on Blackboard. You can access them as `html`

, but a `pdf`

will also be made available. These notes are not substitutes
for attending class because I will still make major points verbally that are not explicitly mentioned in the lecture
notes.

You are expected to read ahead in the book before each class so that you are primed to learn about the material in more depth. I used the word “primed” intentionally: you should think of this reading ahead as being painted with primer so that when you get to class the lecture (i.e., the paint) sticks effectively. The purpose of reading ahead is not to learn everything on your own. The group quizzes at the beginning of class will cover the basics of the material you read to give me a feeling of how well you understood it.

After the group quizzes, class time will be divided into two portions: a interactive lecture in which your participation and engagement are expected and a problem solving session.

- Three exams (18% each)
- Homework assignments (20% total)
- Group quizzes each class (5% total)
- Comprehensive final exam (21%)

Note: although it is not directly reflected in the grading scheme above, attendance is expected and implicitly required by means of the group quizzes. However, your grade will not suffer noticeably if you miss a day or two and hence a few group quizzes. Grades will be posted in Blackboard.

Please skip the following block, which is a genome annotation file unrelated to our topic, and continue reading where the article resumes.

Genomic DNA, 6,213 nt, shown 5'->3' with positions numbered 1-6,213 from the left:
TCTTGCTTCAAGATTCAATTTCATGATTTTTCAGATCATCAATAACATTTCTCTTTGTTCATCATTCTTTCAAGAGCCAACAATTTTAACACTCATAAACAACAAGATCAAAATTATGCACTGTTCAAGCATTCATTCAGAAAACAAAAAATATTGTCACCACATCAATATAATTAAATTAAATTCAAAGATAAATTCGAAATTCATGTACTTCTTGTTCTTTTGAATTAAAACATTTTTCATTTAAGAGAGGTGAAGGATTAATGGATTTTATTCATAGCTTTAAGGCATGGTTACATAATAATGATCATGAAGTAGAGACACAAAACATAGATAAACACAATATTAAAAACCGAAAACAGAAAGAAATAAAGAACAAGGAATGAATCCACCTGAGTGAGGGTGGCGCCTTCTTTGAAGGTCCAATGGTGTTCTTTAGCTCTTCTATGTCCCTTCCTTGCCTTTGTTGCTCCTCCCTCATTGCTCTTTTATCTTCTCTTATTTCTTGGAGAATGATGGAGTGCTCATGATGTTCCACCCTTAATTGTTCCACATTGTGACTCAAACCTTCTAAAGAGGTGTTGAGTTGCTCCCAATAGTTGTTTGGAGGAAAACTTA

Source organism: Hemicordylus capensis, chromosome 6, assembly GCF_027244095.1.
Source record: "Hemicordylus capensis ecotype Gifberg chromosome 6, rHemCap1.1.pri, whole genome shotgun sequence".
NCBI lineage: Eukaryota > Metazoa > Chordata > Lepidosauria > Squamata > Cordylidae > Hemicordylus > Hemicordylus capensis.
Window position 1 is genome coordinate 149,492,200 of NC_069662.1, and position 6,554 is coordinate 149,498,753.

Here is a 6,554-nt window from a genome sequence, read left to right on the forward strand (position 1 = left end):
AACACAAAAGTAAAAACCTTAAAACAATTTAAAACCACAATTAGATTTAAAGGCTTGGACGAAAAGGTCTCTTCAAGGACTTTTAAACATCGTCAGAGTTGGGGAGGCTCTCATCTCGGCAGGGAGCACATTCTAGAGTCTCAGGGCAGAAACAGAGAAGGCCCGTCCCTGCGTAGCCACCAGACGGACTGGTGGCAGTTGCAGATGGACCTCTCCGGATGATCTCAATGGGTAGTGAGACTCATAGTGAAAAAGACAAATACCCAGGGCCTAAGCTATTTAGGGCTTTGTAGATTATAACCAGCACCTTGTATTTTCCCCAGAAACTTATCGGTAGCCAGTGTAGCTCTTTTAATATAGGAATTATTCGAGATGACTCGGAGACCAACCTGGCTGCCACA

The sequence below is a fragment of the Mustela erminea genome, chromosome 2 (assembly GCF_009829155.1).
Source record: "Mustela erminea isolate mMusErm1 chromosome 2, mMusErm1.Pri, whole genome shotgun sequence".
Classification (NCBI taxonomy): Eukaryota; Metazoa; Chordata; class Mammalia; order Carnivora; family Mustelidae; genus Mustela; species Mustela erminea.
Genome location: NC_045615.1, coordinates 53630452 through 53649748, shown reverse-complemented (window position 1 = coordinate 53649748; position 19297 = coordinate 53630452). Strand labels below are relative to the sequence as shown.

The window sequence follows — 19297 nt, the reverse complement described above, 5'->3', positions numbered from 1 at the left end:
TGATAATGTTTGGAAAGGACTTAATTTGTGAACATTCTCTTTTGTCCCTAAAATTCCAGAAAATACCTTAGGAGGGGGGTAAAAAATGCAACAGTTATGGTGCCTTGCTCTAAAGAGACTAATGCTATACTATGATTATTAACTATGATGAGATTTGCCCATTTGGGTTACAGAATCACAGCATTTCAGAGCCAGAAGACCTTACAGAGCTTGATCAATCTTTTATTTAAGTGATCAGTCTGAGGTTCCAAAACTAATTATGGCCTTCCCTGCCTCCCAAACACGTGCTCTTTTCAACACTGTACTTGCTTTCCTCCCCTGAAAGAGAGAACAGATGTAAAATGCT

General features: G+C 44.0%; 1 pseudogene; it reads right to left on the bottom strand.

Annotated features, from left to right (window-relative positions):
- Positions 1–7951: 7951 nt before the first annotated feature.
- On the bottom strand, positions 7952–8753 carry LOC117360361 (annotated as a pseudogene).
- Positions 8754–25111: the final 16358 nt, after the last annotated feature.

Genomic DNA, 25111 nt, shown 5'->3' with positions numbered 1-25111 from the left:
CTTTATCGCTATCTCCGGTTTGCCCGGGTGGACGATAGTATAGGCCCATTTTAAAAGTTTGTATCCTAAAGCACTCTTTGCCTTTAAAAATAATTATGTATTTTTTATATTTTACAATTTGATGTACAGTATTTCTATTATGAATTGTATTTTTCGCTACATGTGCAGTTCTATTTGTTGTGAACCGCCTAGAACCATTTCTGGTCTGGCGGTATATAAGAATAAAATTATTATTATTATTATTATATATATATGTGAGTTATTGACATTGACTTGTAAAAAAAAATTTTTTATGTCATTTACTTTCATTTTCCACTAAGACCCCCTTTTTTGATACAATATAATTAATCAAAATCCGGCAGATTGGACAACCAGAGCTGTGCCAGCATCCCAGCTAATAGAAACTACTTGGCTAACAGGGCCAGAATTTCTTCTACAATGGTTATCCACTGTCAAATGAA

Sunday, 22 January | Last day to drop without a grade, with full reimbursement |

Sunday, 5 February | Last day for partial refunds |

Week of 7–13 March | Spring break, no classes |

Saturday, 25 March | Last day to withdraw without permission for `W` |

Saturday, 15 April | Last day to withdraw from a class or from school with permission |

If an emergency arises which requires you to miss an exam, I must be made aware at least two hours prior to the start time of your exam. Note: proper documentation will be required before a makeup arrangement is considered.

Academic misconduct includes, but is not limited to, cheating, plagiarism and forgery, and soliciting, aiding, abetting, concealing, or attempting such acts. Plagiarism may consist of copying, paraphrasing, or otherwise using written or oral work of another without proper acknowledgment of the source or presenting oral or written material prepared by another as ones own. At minimum, cheating will result in that assignment receiving a grade of zero.

Your SIUE student e-mail account is the official method to communicate between you and your instructor. Official communication will not be sent to your personal e-mail (yahoo, wildblue, gmail etc.).

If you have a documented disability that requires academic accommodations, please go to Disability Support Services for coordination of your academic accommodations. DSS is located in the Student Success Center, Room 1270; you may contact them to make an appointment by calling (618) 650-3726 or sending an email to disabilitysupport@siue.edu. Additional information is located online at www.siue.edu/dss.

This syllabus is subject to change by the instructor if deemed necessary for the benefit of student learning or to correct errors and omissions.